Speed breeding for multiple disease resistance in barley

Hickey, Lee T., German, Silvia E., Pereyra, Silvia A., Diaz, Juan E., Ziems, Laura A., Fowler, Ryan A., Platz, Greg J., Franckowiak, Jerome D. and Dieters, Mark J. (2017) Speed breeding for multiple disease resistance in barley. Euphytica, 213 3: . doi:10.1007/s10681-016-1803-2

Author Hickey, Lee T.
German, Silvia E.
Pereyra, Silvia A.
Diaz, Juan E.
Ziems, Laura A.
Fowler, Ryan A.
Platz, Greg J.
Franckowiak, Jerome D.
Dieters, Mark J.
Title Speed breeding for multiple disease resistance in barley
Journal name Euphytica   Check publisher's open access policy
ISSN 1573-5060
Publication date 2017-03-01
Sub-type Article (original research)
DOI 10.1007/s10681-016-1803-2
Open Access Status Not yet assessed
Volume 213
Issue 3
Total pages 14
Place of publication Dordrecht, Netherlands
Publisher Springer Netherlands
Language eng
Abstract To respond faster to the changing climate, evolving pathogens and to feed a global population of 9–10 billion by 2050, plant breeders are exploring more efficient crop improvement strategies. In this study, we applied novel methodology for rapid trait introgression to the European two-rowed barley cultivar Scarlett. Scarlett is widely-grown in Argentina and is preferred for malting and brewing, yet lacks adequate disease resistance. We used four donor lines combining multiple disease resistance (i.e. leaf rust, net and spot forms of net blotch and spot blotch) in a modified backcross strategy, which incorporated both multi-trait phenotypic screens and the rapid generation advance technology ‘speed breeding’, to develop 87 BC1F3:4 Scarlett introgression lines (ILs) within two years. Phenotyping this set of lines in disease nurseries located in Australia and Uruguay revealed the ILs had high levels of multiple disease resistance. Preliminary yield testing of the 12 most promising ILs in Argentina identified three ILs that were significantly higher yielding than Scarlett at Balcarce, whereas all 12 ILs displayed yield equivalent to Scarlett at Tres Arroyos. We propose that this approach is useful to rapidly transfer genes for multiple target traits into adapted cereal cultivars or pyramiding desirable traits in elite breeding material.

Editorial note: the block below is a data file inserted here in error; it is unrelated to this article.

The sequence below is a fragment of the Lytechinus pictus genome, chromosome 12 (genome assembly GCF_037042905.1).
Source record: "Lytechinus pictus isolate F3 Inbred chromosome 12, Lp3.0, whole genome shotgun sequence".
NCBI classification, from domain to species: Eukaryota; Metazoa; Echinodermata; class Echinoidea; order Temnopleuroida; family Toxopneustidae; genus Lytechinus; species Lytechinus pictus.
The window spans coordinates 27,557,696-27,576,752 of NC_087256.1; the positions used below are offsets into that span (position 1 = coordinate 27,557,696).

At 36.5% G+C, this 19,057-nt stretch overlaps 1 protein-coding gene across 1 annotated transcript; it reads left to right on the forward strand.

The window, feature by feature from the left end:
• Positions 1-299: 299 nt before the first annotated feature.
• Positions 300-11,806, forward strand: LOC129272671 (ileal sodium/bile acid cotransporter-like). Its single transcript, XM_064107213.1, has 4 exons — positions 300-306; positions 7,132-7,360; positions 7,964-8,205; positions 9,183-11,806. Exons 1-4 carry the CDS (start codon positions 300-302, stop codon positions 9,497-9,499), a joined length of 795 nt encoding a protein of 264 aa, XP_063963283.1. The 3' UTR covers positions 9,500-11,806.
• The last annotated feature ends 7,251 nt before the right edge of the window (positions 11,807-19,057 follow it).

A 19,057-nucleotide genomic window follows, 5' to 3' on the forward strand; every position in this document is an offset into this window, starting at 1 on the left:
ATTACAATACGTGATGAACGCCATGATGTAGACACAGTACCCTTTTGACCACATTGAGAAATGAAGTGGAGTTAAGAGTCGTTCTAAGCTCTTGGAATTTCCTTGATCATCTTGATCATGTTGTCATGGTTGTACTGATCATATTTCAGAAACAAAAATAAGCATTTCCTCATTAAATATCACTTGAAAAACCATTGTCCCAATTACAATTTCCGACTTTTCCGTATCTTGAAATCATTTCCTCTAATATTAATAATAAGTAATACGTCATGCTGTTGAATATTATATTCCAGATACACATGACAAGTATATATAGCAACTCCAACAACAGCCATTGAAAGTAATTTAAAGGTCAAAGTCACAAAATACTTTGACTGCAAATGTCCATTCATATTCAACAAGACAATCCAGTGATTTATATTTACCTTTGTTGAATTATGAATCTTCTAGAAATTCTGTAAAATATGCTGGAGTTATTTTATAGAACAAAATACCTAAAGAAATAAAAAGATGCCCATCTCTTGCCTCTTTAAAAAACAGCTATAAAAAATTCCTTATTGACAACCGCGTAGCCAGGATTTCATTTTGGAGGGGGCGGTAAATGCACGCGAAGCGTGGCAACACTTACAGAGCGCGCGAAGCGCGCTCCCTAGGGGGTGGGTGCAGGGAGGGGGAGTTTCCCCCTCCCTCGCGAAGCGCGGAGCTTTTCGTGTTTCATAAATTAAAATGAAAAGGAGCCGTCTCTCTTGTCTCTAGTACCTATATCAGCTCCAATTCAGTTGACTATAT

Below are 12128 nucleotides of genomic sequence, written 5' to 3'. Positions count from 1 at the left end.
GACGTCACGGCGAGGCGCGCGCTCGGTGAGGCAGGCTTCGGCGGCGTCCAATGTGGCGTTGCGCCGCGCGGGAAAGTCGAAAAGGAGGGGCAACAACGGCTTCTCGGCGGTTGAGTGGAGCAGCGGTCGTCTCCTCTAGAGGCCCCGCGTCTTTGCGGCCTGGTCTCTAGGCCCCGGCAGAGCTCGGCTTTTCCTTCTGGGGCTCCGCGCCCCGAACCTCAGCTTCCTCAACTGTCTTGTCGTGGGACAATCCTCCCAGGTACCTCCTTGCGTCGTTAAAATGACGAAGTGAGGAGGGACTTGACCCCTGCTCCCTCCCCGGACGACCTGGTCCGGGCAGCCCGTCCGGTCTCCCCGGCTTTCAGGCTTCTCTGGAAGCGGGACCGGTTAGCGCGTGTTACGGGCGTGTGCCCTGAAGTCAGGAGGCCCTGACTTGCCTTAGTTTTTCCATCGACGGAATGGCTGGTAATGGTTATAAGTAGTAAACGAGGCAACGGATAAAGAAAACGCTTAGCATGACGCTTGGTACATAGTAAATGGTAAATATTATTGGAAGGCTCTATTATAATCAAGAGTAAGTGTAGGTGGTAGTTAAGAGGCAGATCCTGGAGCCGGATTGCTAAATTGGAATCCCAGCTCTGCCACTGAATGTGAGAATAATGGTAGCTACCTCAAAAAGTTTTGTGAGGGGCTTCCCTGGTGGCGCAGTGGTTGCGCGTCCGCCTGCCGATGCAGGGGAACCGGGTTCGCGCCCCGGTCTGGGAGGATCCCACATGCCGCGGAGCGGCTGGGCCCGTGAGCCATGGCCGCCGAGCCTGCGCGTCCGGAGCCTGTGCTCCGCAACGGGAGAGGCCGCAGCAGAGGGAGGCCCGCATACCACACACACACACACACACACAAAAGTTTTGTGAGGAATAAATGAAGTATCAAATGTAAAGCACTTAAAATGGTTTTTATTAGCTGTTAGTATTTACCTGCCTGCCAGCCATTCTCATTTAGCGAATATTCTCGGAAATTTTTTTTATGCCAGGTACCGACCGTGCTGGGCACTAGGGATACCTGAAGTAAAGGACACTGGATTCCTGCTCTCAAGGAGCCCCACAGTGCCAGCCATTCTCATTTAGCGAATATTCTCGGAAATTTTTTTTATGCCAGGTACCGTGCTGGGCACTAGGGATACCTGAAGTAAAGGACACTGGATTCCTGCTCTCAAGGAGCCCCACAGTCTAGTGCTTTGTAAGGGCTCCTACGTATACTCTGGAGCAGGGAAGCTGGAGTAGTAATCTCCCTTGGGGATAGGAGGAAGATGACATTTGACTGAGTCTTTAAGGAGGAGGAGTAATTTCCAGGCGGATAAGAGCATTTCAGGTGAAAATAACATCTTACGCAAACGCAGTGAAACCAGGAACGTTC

Keyword Gene pyramiding
Hordeum vulgare
Multiple disease resistance
Rapid generation advance
Trait introgression
Q-Index Code C1
Q-Index Status Provisional Code
Institutional Status UQ

Document type: Journal Article
Sub-type: Article (original research)
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Queensland Alliance for Agriculture and Food Innovation
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